MELBOURNE, AUSTRALIA: A Sri Lankan man who tried to enter an airline cockpit with what he said was a bomb, before terrified passengers managed to overpower him, had just been released from psychiatric care when he boarded the plane, Australian police said Thursday.
Those on board the Malaysian Airlines flight from Melbourne to Kuala Lumpur said they feared for their lives when the 25-year-old rushed towards the cockpit shouting that he wanted to “blow the plane up”.
“He had been released from psychiatric care (on Wednesday), and from there we believe he has purchased a ticket on this plane… and then got out to the airport and on that plane,” Victoria state police chief Graham Ashton told reporters.
Several passengers wrestled him to the floor and tied him up before the plane made an emergency landing at Melbourne airport.
Armed officers from an elite police unit boarded the flight, handcuffing the man and escorting him off the plane. Photographs on national media showed black-clad officers carrying rifles in the cabin.
The suspect, who lived in the Melbourne suburb of Dandenong and was studying to be a chef, said he was carrying a bomb but the device was actually a bluetooth speaker slightly larger than an iPhone, Ashton said.
He added that the incident was no longer being treated as possibly linked to terrorism, but instead a “case involving a mental health issue”.
The unnamed man is now being questioned by investigators. He faces charges of making threats and false claims, and of endangering an aircraft’s safety – offences that carry a 10-year sentence.
Malaysian Deputy Transport Minister Abdul Aziz Kaprawi earlier told foreign media agencies the incident was “not a hijack” but involved “one disruptive passenger (who) tried to enter the plane’s cockpit”.
While officials played down the incident, passengers spoke of a terrifying 90-minute ordeal after the plane took off.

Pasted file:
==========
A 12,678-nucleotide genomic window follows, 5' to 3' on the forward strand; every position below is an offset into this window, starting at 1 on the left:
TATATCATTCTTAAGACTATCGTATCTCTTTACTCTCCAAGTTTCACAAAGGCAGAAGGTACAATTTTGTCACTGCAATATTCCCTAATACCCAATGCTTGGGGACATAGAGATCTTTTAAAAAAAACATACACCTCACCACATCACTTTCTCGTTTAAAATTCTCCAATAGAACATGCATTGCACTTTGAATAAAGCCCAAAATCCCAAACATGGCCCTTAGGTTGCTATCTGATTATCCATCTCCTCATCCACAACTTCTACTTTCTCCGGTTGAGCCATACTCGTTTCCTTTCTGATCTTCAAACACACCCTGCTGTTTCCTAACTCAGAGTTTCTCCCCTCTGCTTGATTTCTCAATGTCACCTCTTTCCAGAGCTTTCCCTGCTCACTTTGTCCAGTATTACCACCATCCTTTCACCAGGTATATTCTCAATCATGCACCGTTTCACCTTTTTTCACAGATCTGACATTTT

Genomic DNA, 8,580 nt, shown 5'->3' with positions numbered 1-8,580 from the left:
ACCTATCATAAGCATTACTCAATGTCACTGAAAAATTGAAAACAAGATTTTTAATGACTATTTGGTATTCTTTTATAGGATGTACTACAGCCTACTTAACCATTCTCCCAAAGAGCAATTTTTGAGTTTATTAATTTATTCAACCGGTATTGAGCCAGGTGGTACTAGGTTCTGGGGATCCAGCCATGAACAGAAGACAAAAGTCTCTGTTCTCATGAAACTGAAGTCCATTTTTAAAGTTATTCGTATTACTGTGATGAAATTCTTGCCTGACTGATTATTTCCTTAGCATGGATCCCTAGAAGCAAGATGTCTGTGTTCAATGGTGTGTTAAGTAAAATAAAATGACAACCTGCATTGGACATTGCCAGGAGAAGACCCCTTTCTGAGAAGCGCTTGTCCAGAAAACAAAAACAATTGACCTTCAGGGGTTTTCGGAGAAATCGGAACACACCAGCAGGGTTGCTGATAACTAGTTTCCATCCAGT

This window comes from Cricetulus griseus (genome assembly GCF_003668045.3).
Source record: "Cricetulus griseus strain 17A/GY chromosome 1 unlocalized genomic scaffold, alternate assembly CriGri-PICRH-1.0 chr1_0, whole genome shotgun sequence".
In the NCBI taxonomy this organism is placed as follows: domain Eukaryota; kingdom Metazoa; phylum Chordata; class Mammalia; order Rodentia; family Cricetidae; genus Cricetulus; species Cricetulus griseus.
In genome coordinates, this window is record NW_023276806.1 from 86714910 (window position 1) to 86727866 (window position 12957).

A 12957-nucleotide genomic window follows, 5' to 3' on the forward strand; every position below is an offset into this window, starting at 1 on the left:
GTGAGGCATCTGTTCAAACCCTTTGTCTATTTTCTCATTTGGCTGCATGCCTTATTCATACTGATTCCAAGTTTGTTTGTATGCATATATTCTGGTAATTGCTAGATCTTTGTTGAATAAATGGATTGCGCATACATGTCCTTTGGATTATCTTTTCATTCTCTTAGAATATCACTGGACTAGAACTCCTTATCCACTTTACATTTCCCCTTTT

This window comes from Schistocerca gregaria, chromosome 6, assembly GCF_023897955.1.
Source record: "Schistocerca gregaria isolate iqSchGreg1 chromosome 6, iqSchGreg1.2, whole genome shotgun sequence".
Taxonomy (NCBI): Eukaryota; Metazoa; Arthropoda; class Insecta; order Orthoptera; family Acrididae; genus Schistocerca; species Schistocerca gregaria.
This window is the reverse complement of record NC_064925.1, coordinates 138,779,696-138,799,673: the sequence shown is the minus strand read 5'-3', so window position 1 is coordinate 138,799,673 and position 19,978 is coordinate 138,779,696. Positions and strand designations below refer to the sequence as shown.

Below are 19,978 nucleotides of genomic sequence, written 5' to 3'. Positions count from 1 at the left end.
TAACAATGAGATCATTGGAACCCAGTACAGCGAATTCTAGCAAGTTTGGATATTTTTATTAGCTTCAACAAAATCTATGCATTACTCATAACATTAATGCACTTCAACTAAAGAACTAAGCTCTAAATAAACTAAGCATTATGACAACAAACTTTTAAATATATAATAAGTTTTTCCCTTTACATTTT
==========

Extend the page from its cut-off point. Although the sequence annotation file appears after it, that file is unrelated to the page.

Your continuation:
A business class passenger, former Australian Rules football player Andrew Leoncelli, told Melbourne radio station 3AW that the arrested man threatened to blow the plane up.
“The staff were saying ‘Sit back down sir, sit back down sir’. He goes ‘No, I’m not going to sit back down, I’m going to blow the plane up’,” he told 3AW.
“The staff screamed out ‘I need some help, I need some help’. So I jumped up, undid my buckle, and approached him.”
Leoncelli said the would-be bomber ran to the back of the plane, where two other men grabbed him, removed the apparent device, and “put hog ties on him”. Passenger Arif Chaudery said he joined several others to subdue the man. “Families, kids, they were very scared, and some screaming… so three or four guys, we jumped as quickly as possible,” he told Channel Nine television.
“We just put him on the floor and finally staff brought the belt, so we handcuffed him and tied his legs and put his face on the floor.”
A passenger who gave her name as Laura told the Australian Broadcasting Corporation that she feared for her life.
“I thought the plane was going to go down, I thought the bomb was going to go off, I really did think I was going to die,” she said.
Some passengers questioned why it took so long for the elite unit to arrive after the plane landed, complaining they had to wait about an hour.
But Ashton said there was no delay for such a “life or death scenario” and that officers had to sift through reports of more than one alleged attacker and confirm if the device was explosive before they could safely remove passengers from the jet.
Victorian Premier Daniel Andrews said Thursday that passengers and crew were being offered support after the “frightening” experience.
The incident came just months after Canberra called off the search for missing flight MH370 carrying 239 passengers and crew, after a vast underwater hunt off Australia’s west coast failed to find the plane.
MH370 disappeared in March 2014, while another passenger jet, MH17, was shot down in July of the same year while flying over Ukraine, in twin tragedies to hit Malaysia’s national carrier.